One piece of advice: Always remember your WHY, and make it your motivation.


P.S. 158K

I would like to thank Dr. McBryde and the entire D19 “All the Way Up" Team for this honor. I have been a Parent Coordinator for 17 years and I was a family assistant for 4 years at P.S. 158K. During that time, I have come to know students who are now parents at our school. I have made friends with parents that were angry, afraid and embarrassed because of lack of educational experience and/or language barriers. During the beginning of the pandemic last year, things were a little confusing for all involved, parents and DOE staff alike. Yes, it was hectic, but after a lot of praying, I realized that no matter what, we must have faith and do the job we are assigned to do. When I receive that text, email or phone call from a parent thanking me for all my help, it lets me know that the work I am doing is making a difference. Through it all my fellow PCs, I want to say it has been the worst and best years of my life. I do not believe I would be receiving this award if it were not for Principal Towles, my amazing P.S. 158K family and CBO Grand Street Settlement, who have always helped me to help a parent or family in need. Thank you to Ms. Roman and Ms. Edwards for listening when I needed an ear, my fellow Parent Coordinators for all their help making my job a little less stressful with tips to make the job easier. Finally, I would like to give a shout out to all my P.S.158K parents past and present for all their love, kindness and patience over the years. These are all fruits of the spirit. Thanks for keeping my spirit fed.


P.S. 108K

“The most valuable resource that all teachers have is each other. Without collaboration, our growth is limited to our own perspectives." - Robert John Meehan

It was a very difficult decision when I was asked to transitioned from classroom teacher to Staff Developer (and later a UFTTC Coach). I had always felt so rewarded as I witnessed my students making progress and becoming independent thinkers. As teacher leader for the several years leading to becoming a Staff Developer, I shared my classroom practices through hosting inter-visitations and by visiting my colleagues’ classrooms to provide feedback and support. That’s when I realized that I could touch many students’ lives as a staff developer/coach and this year more than any other year, working to support teachers so they could support their students was a necessity!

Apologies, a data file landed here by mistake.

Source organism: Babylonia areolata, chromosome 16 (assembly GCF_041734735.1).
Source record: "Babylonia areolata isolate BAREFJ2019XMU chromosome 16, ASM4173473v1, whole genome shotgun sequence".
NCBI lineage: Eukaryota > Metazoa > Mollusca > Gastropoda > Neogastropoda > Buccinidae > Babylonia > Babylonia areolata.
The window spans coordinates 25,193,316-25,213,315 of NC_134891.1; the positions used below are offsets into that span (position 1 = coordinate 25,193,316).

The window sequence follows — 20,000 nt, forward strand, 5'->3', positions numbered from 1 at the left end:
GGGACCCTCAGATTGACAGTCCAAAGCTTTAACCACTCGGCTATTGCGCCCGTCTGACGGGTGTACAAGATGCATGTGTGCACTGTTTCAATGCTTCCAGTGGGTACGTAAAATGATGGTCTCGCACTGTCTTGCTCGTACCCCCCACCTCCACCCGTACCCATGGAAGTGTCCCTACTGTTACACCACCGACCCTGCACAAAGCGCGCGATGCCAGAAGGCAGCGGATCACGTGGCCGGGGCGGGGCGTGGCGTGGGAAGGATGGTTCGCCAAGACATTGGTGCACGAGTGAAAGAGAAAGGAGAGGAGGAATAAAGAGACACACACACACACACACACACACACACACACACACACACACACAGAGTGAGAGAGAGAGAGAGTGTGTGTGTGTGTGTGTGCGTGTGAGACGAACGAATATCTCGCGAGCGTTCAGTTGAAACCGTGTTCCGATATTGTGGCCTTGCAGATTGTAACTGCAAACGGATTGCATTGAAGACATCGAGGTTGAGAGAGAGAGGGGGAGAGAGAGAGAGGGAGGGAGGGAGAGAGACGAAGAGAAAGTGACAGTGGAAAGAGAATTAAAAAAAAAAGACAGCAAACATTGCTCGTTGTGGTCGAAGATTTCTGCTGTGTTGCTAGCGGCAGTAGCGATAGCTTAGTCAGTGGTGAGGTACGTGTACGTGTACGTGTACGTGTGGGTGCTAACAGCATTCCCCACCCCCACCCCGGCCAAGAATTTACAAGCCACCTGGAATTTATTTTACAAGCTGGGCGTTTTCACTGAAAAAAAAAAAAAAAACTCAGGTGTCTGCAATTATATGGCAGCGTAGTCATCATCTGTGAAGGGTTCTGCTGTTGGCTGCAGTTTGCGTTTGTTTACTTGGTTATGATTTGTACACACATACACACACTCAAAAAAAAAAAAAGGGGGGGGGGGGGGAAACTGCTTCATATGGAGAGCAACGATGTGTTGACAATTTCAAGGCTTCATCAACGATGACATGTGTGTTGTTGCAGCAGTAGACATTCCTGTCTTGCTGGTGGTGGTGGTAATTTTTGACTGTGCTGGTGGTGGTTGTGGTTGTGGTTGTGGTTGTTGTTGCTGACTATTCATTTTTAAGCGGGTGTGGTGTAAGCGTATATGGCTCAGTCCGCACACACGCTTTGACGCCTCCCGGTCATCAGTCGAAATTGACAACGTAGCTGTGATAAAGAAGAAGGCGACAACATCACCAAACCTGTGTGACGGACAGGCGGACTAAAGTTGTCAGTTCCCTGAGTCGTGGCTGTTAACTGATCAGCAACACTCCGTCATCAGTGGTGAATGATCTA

This year showed that children will smile, laugh and learn despite a pandemic when the adults collaboratively and willingly search for innovative ways to engage them and their families. Countless hours were spent learning about how to use technology in Google Classroom so all learners would have equal access to the curriculum. Throughout the pandemic, I facilitated workshops, modeled lessons, arranged inter-visitations, conducted walkthroughs, provided feedback and most importantly, set up a “virtual couch” for late-night sessions reassuring teachers. Connecting with students, families and staff and honoring everyone perspectives had the most impact this year and continues to be a priceless commodity. I am grateful for what the pandemic has taught me-children are more resilient than we realize, and we owe it to them to find ways to rise to the occasion.


P.S. 108K

"Find a group of people who challenge and inspire you, spend a lot of time with them, and it will change your life." – Amy Poehler

I have been part of the P.S. 108K school family for 21 years. Within my years at P.S. 108K, I have been a teacher, Staff Developer and for the last 3 years the UFTTC Coach. I can honestly say that this year has presented itself with more challenges and changes than ever before. Keeping P.S. 108K's goal of working collaboratively with the teachers and paraprofessionals at the forefront inspired me to move full speed ahead. As I reflect upon these challenges and changes, it is easy to focus on the “why” it was difficult, but instead I choose to think of the perseverance, flexibility and hope of my school community.

Perseverance because of the ongoing work to learn about how to address the students' unfinished learning as well as supporting the teachers with how they could use various technology tools to deliver meaningful and engaging lessons to all of our students. Flexibility comes to mind because that was the key to many successes. I learned how to deliver professional development virtually while embedding the virtual tools to model their effectiveness while working collaboratively with teachers and paraprofessionals to customize lessons. This allowed me to demonstrate the need to be flexible and be ready with a back-up when technology suddenly failed and show teachers how to adjust lessons when faced with the same uncertainty. Hope because I observed teachers and paraprofessionals welcome their students with smiles and see my professional development come to life in their classrooms. Our students engaged in Wit and Wisdom, and Eureka Math lessons that mirrored our in-person teaching. As the year progressed, it was exciting to see the teachers become more comfortable and creative with their planning and delivery of instruction.